The European Court of Justice this morning ruled that Britain can unilaterally revoke article 50, and halt its withdrawal from the EU.
“The United Kingdom is free to revoke unilaterally the notification of its intention to withdraw from the EU,” the court said, following an action by Scottish politicians asking whether Britain could pull out of the withdrawal process.
The emergency judgment comes just a day before the British House of Commons was due to vote on a Brexit deal agreed with the EU by Prime Minister Theresa May – though it appears that that vote is now being postponed.
It is being reported that the prime minister will make an oral statement at 3.30pm this afternoon that is widely expected to confirm that she intends to seek further concessions from Brussels in order to try to win over rebellious backbenchers.
Under article 50 of the Lisbon Treaty, any member state can declare its intention to quit the union, which Britain is scheduled to do on 29 March following the June 2016 Brexit referendum vote.
The CJEU this morning ruled that “when a member state has notified the European Council of its intention to withdraw from the European Union, as the UK has done, that member state is free to revoke unilaterally that notification”.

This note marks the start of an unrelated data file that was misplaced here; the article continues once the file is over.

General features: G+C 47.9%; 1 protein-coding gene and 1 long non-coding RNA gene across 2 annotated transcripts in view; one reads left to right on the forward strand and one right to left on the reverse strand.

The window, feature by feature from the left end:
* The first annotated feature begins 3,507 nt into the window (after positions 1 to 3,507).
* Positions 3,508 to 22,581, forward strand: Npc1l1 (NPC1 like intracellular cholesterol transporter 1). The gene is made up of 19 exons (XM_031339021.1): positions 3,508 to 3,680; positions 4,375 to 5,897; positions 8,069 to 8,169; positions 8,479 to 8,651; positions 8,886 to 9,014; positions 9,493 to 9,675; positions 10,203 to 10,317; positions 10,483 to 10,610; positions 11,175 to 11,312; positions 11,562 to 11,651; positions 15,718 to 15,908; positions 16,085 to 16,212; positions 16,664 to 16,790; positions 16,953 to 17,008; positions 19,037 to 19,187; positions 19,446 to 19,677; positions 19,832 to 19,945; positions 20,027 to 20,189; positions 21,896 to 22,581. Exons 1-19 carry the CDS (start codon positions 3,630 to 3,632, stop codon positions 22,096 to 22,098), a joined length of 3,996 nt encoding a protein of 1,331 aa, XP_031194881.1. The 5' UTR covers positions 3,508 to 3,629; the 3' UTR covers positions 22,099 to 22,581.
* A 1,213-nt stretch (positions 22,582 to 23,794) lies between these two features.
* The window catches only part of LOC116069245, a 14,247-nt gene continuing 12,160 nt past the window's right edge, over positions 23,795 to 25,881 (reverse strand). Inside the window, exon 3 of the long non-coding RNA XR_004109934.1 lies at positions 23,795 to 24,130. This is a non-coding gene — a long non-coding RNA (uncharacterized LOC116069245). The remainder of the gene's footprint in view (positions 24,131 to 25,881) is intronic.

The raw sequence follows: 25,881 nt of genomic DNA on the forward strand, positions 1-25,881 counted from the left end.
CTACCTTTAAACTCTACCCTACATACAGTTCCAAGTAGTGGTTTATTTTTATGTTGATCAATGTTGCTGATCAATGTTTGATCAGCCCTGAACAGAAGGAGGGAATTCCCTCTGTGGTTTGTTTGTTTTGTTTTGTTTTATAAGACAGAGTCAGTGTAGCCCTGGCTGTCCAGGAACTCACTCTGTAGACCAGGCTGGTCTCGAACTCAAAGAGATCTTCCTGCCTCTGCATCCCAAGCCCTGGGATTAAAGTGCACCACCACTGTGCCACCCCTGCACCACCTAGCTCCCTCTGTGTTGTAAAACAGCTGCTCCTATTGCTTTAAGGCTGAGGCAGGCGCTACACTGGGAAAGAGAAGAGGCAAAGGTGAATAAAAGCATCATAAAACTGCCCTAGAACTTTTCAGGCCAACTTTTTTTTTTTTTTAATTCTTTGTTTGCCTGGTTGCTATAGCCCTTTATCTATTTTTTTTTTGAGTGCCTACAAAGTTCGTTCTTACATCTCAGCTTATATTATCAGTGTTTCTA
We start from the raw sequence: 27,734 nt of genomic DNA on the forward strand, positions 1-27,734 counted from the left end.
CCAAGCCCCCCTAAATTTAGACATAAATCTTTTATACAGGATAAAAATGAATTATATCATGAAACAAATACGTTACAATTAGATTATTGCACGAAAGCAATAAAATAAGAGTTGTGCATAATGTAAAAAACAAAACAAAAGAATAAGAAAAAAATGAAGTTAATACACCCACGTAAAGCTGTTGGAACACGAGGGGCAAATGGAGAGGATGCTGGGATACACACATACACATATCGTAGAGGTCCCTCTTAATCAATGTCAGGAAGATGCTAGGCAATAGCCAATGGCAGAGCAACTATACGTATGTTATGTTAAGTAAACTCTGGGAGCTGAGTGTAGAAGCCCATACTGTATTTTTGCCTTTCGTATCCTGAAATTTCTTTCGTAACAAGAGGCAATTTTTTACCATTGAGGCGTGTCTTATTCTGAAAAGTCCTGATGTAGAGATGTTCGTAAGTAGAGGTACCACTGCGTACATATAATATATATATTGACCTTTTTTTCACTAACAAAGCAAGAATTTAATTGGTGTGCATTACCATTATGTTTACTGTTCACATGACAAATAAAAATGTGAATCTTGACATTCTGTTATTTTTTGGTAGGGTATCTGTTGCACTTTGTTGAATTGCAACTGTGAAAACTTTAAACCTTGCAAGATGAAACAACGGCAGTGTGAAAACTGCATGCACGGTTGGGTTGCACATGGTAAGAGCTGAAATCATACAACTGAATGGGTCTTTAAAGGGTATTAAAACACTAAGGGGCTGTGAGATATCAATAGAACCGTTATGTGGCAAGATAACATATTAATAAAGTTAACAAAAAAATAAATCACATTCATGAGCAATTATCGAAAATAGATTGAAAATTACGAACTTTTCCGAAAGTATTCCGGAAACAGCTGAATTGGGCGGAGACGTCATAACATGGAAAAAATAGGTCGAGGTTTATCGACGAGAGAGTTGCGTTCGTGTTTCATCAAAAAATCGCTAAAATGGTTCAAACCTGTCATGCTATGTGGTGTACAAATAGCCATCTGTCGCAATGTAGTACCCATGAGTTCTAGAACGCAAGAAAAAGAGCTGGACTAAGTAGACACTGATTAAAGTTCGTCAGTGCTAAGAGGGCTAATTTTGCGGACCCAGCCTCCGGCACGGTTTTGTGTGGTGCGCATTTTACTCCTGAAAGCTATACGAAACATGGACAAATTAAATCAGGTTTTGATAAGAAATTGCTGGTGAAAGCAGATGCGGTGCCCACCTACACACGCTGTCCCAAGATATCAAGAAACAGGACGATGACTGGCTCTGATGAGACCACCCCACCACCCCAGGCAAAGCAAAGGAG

Article 50 can be revoked as long as a withdrawal agreement between Britain and the EU has not entered into force, or if no agreement has been reached during the two-year period.
The CJEU ruled that it would be inconsistent with the EU Treaties’ purpose of “creating an ever-closer union among the peoples of Europe to force the withdrawal of a member state,” after that state has notified its intention to withdraw, and following a democratic process that decides to revoke its notification to withdraw.
The six Scottish politicians who took the case -- MEPs Catherine Stihler, David Martin, Alyn Smith; MSPs Ross Greer and Andy Wightman; and MP and Queen’s Counsel Joanna Cherry -- welcomed the judgment as better than expected. MEP Alyn Smith described the timing as sublime:
“As colleagues in the House of Commons consider Mrs May’s disastrous deal, we now have a roadmap out of this Brexit shambles. A bright light has switched on above an ‘exit’ sign.”
Tánaiste and Minister for Foreign Affairs Simon Coveney said that the legal text of the withdrawal agreement would not change.
He described the deal as a "hard-won compromise" that was fair to both the EU and Britain.
"The deal ... is not going to change. Particularly the legal language of the withdrawal treaty. I hope people will see it for what it is, which is a fair, balanced document," he said in Brussels this morning.